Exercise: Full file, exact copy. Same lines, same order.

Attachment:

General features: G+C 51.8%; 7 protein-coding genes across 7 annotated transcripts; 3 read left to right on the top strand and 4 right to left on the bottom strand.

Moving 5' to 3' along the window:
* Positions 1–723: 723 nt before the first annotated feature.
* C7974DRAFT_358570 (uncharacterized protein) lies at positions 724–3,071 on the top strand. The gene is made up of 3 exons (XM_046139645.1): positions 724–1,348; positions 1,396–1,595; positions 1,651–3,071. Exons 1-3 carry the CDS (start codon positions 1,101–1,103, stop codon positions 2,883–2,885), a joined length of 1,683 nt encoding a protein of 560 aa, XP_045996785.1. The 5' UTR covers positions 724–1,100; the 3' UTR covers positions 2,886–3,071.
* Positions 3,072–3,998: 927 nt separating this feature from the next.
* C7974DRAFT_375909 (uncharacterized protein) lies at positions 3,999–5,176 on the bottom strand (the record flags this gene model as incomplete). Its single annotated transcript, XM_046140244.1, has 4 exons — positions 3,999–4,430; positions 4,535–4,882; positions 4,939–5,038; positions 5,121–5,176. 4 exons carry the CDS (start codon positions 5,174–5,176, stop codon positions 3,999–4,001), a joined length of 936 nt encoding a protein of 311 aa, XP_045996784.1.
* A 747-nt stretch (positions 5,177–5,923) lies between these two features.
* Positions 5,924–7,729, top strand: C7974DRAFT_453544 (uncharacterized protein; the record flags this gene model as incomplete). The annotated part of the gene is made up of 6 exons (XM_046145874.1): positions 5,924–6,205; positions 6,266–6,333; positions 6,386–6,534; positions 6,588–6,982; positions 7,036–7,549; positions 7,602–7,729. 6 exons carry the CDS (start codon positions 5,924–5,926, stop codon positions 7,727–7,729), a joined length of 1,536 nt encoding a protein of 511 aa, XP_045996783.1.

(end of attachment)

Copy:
General features: G+C 51.8%; 7 protein-coding genes across 7 annotated transcripts; 3 read left to right on the top strand and 4 right to left on the bottom strand.

Moving 5' to 3' along the window:
* Positions 1–723: 723 nt before the first annotated feature.
* C7974DRAFT_358570 (uncharacterized protein) lies at positions 724–3,071 on the top strand. The gene is made up of 3 exons (XM_046139645.1): positions 724–1,348; positions 1,396–1,595; positions 1,651–3,071. Exons 1-3 carry the CDS (start codon positions 1,101–1,103, stop codon positions 2,883–2,885), a joined length of 1,683 nt encoding a protein of 560 aa, XP_045996785.1. The 5' UTR covers positions 724–1,100; the 3' UTR covers positions 2,886–3,071.
* Positions 3,072–3,998: 927 nt separating this feature from the next.
* C7974DRAFT_375909 (uncharacterized protein) lies at positions 3,999–5,176 on the bottom strand (the record flags this gene model as incomplete). Its single annotated transcript, XM_046140244.1, has 4 exons — positions 3,999–4,430; positions 4,535–4,882; positions 4,939–5,038; positions 5,121–5,176. 4 exons carry the CDS (start codon positions 5,174–5,176, stop codon positions 3,999–4,001), a joined length of 936 nt encoding a protein of 311 aa, XP_045996784.1.
* A 747-nt stretch (positions 5,177–5,923) lies between these two features.
* Positions 5,924–7,729, top strand: C7974DRAFT_453544 (uncharacterized protein; the record flags this gene model as incomplete). The annotated part of the gene is made up of 6 exons (XM_046145874.1): positions 5,924–6,205; positions 6,266–6,333; positions 6,386–6,534; positions 6,588–6,982; positions 7,036–7,549; positions 7,602–7,729. 6 exons carry the CDS (start codon positions 5,924–5,926, stop codon positions 7,727–7,729), a joined length of 1,536 nt encoding a protein of 511 aa, XP_045996783.1.